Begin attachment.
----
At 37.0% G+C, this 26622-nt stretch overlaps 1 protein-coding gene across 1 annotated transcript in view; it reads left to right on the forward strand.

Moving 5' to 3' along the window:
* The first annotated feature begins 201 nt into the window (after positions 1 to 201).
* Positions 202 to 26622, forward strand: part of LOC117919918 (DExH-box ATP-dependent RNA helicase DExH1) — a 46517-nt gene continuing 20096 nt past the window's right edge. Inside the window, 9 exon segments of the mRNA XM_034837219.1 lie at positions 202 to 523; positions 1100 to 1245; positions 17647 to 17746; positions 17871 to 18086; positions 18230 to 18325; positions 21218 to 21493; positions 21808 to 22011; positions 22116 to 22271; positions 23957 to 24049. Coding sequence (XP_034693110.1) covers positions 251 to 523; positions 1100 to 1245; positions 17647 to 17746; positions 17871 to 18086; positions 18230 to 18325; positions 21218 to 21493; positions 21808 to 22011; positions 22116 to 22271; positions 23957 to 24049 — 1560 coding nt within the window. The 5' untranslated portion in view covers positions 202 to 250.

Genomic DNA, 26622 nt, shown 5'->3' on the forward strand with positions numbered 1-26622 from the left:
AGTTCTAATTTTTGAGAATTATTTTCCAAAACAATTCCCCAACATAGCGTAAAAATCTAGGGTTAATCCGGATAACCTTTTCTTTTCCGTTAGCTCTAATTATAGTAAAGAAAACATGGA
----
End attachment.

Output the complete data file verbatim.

At 37.0% G+C, this 26622-nt stretch overlaps 1 protein-coding gene across 1 annotated transcript in view; it reads left to right on the forward strand.

Moving 5' to 3' along the window:
* The first annotated feature begins 201 nt into the window (after positions 1 to 201).
* Positions 202 to 26622, forward strand: part of LOC117919918 (DExH-box ATP-dependent RNA helicase DExH1) — a 46517-nt gene continuing 20096 nt past the window's right edge. Inside the window, 9 exon segments of the mRNA XM_034837219.1 lie at positions 202 to 523; positions 1100 to 1245; positions 17647 to 17746; positions 17871 to 18086; positions 18230 to 18325; positions 21218 to 21493; positions 21808 to 22011; positions 22116 to 22271; positions 23957 to 24049. Coding sequence (XP_034693110.1) covers positions 251 to 523; positions 1100 to 1245; positions 17647 to 17746; positions 17871 to 18086; positions 18230 to 18325; positions 21218 to 21493; positions 21808 to 22011; positions 22116 to 22271; positions 23957 to 24049 — 1560 coding nt within the window. The 5' untranslated portion in view covers positions 202 to 250.

Genomic DNA, 26622 nt, shown 5'->3' on the forward strand with positions numbered 1-26622 from the left:
AGTTCTAATTTTTGAGAATTATTTTCCAAAACAATTCCCCAACATAGCGTAAAAATCTAGGGTTAATCCGGATAACCTTTTCTTTTCCGTTAGCTCTAATTATAGTAAAGAAAACATGGA